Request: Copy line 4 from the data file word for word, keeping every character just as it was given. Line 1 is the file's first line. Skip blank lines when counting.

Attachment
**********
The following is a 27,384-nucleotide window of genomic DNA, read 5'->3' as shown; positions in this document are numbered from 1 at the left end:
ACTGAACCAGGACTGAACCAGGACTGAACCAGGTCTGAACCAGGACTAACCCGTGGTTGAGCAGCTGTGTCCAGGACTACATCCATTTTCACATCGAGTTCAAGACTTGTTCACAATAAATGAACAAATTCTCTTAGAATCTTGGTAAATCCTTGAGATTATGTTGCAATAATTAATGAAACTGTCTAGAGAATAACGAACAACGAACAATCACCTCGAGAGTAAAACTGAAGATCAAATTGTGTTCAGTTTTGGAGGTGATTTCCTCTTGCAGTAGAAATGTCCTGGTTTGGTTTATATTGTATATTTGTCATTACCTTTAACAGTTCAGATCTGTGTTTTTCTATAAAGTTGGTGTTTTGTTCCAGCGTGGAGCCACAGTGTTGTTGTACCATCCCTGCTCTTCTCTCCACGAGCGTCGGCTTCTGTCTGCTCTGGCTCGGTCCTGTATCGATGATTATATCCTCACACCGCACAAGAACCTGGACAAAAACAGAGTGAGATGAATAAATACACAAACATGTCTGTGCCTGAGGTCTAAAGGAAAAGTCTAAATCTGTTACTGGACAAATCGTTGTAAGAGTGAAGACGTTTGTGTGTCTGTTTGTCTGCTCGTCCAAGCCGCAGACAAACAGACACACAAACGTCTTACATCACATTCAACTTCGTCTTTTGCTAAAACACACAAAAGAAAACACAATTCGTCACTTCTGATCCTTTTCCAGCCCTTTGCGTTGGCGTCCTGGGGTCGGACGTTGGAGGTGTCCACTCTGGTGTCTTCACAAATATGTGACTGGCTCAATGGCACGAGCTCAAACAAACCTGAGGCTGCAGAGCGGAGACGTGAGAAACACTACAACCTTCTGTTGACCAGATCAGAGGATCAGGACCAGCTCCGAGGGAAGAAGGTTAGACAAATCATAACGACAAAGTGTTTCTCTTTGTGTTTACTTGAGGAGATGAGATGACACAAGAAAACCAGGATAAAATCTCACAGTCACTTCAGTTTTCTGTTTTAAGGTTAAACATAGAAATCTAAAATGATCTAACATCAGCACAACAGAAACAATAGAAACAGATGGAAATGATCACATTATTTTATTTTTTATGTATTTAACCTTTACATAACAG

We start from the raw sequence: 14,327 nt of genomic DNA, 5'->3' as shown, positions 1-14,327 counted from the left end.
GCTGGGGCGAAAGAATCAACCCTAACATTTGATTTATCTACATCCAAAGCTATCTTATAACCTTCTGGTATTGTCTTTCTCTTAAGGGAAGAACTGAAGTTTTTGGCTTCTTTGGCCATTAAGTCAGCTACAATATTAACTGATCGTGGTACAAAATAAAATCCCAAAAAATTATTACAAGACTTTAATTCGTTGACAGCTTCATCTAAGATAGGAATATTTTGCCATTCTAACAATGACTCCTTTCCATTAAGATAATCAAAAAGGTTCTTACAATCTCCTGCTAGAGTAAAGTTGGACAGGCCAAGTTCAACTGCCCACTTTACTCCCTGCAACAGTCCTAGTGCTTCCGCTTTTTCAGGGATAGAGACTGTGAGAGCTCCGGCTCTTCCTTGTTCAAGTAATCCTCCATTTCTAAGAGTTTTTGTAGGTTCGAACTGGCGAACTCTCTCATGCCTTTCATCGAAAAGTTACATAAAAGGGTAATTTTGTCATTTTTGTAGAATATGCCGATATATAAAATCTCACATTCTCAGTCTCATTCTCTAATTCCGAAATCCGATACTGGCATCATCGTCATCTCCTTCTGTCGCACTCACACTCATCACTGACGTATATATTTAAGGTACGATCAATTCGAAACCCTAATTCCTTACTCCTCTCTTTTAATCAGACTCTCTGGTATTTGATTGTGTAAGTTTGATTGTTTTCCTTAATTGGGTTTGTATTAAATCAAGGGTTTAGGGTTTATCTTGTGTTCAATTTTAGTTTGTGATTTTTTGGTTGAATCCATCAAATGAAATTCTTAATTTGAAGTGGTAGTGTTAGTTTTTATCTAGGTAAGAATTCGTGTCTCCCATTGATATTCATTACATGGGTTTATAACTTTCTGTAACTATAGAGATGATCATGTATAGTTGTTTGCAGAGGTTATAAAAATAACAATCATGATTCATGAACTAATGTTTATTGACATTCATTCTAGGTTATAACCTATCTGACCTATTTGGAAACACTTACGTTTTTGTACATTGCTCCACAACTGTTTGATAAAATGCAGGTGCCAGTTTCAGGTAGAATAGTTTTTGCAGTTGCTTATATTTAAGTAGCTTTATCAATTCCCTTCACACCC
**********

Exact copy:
GCTGGGGCGAAAGAATCAACCCTAACATTTGATTTATCTACATCCAAAGCTATCTTATAACCTTCTGGTATTGTCTTTCTCTTAAGGGAAGAACTGAAGTTTTTGGCTTCTTTGGCCATTAAGTCAGCTACAATATTAACTGATCGTGGTACAAAATAAAATCCCAAAAAATTATTACAAGACTTTAATTCGTTGACAGCTTCATCTAAGATAGGAATATTTTGCCATTCTAACAATGACTCCTTTCCATTAAGATAATCAAAAAGGTTCTTACAATCTCCTGCTAGAGTAAAGTTGGACAGGCCAAGTTCAACTGCCCACTTTACTCCCTGCAACAGTCCTAGTGCTTCCGCTTTTTCAGGGATAGAGACTGTGAGAGCTCCGGCTCTTCCTTGTTCAAGTAATCCTCCATTTCTAAGAGTTTTTGTAGGTTCGAACTGGCGAACTCTCTCATGCCTTTCATCGAAAAGTTACATAAAAGGGTAATTTTGTCATTTTTGTAGAATATGCCGATATATAAAATCTCACATTCTCAGTCTCATTCTCTAATTCCGAAATCCGATACTGGCATCATCGTCATCTCCTTCTGTCGCACTCACACTCATCACTGACGTATATATTTAAGGTACGATCAATTCGAAACCCTAATTCCTTACTCCTCTCTTTTAATCAGACTCTCTGGTATTTGATTGTGTAAGTTTGATTGTTTTCCTTAATTGGGTTTGTATTAAATCAAGGGTTTAGGGTTTATCTTGTGTTCAATTTTAGTTTGTGATTTTTTGGTTGAATCCATCAAATGAAATTCTTAATTTGAAGTGGTAGTGTTAGTTTTTATCTAGGTAAGAATTCGTGTCTCCCATTGATATTCATTACATGGGTTTATAACTTTCTGTAACTATAGAGATGATCATGTATAGTTGTTTGCAGAGGTTATAAAAATAACAATCATGATTCATGAACTAATGTTTATTGACATTCATTCTAGGTTATAACCTATCTGACCTATTTGGAAACACTTACGTTTTTGTACATTGCTCCACAACTGTTTGATAAAATGCAGGTGCCAGTTTCAGGTAGAATAGTTTTTGCAGTTGCTTATATTTAAGTAGCTTTATCAATTCCCTTCACACCC